Is Design Research Useless for Innovation?

by Andy Polaine on December 11, 2009

in General

Don Norman has just posted a very provocative and thoughtful piece about the value of design research, or not.

“I’ve come to a disconcerting conclusion: design research is great when it comes to improving existing product categories but essentially useless when it comes to new, innovative breakthroughs.”

You should read the full article, but he goes on to essentially argue that innovation is driven by technology not needs. This leads him to this: “Myth: Use ethnographic observational studies to discover hidden, unmet needs” and continues:

“But the real question is how much all this helps products? Very little. In fact, let me try to be even more provocative: although the deep and rich study of people’s lives is useful for incremental innovation, history shows that this is not how the brilliant, earth-shattering, revolutionary innovations come about.

“Major innovation comes from technologists who have little understanding of all this research stuff: they invent because they are inventors. They create for the same reason that people climb mountains: to demonstrate that they can do so. Most of these inventions fail, but the ones that succeed change our lives.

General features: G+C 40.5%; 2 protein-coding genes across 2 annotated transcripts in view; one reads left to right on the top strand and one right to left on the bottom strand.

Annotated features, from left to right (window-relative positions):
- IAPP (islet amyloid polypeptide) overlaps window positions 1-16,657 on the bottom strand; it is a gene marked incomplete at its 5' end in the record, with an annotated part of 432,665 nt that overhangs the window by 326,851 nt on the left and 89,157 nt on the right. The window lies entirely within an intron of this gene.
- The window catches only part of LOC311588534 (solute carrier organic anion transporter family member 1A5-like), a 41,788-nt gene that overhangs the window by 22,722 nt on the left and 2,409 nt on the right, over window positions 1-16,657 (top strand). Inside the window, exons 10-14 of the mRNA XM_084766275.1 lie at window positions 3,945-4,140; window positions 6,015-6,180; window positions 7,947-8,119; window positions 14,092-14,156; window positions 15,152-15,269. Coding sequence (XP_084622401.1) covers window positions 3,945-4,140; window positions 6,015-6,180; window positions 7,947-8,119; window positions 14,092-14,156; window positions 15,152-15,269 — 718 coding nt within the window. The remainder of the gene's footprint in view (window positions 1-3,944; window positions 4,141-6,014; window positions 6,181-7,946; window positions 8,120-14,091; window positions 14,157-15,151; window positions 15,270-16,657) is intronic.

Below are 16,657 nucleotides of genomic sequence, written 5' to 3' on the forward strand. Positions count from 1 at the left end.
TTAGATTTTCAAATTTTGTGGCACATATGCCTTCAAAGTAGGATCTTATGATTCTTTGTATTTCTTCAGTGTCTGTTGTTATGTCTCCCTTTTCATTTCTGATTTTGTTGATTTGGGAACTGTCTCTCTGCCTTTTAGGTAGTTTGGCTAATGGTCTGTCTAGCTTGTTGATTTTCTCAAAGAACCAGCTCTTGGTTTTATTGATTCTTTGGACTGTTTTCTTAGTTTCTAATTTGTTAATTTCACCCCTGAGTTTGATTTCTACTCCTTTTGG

He then lists several examples, such as the airplane, the automobile, SMS messaging, etc. that arose from technology, not research. Obviously this touches a nerve for me, because it’s a large part of what I do and teach. I think it’s an important conversation to have, especially in academia, which can often be terribly navel-gazing and/or over-zealous about the importance of a certain avenue of research because it’s what is required to get grant funding. But I think Norman is both right and wrong and also viewing needs and technology from an engineering perspective (which has always been my criticism of him, despite his human centred design views). Here’s the clincher:

“Edison launched his first phonograph company within months of his invention: he never questioned the need. He had invented the paperless office, he announced, and launched his product.”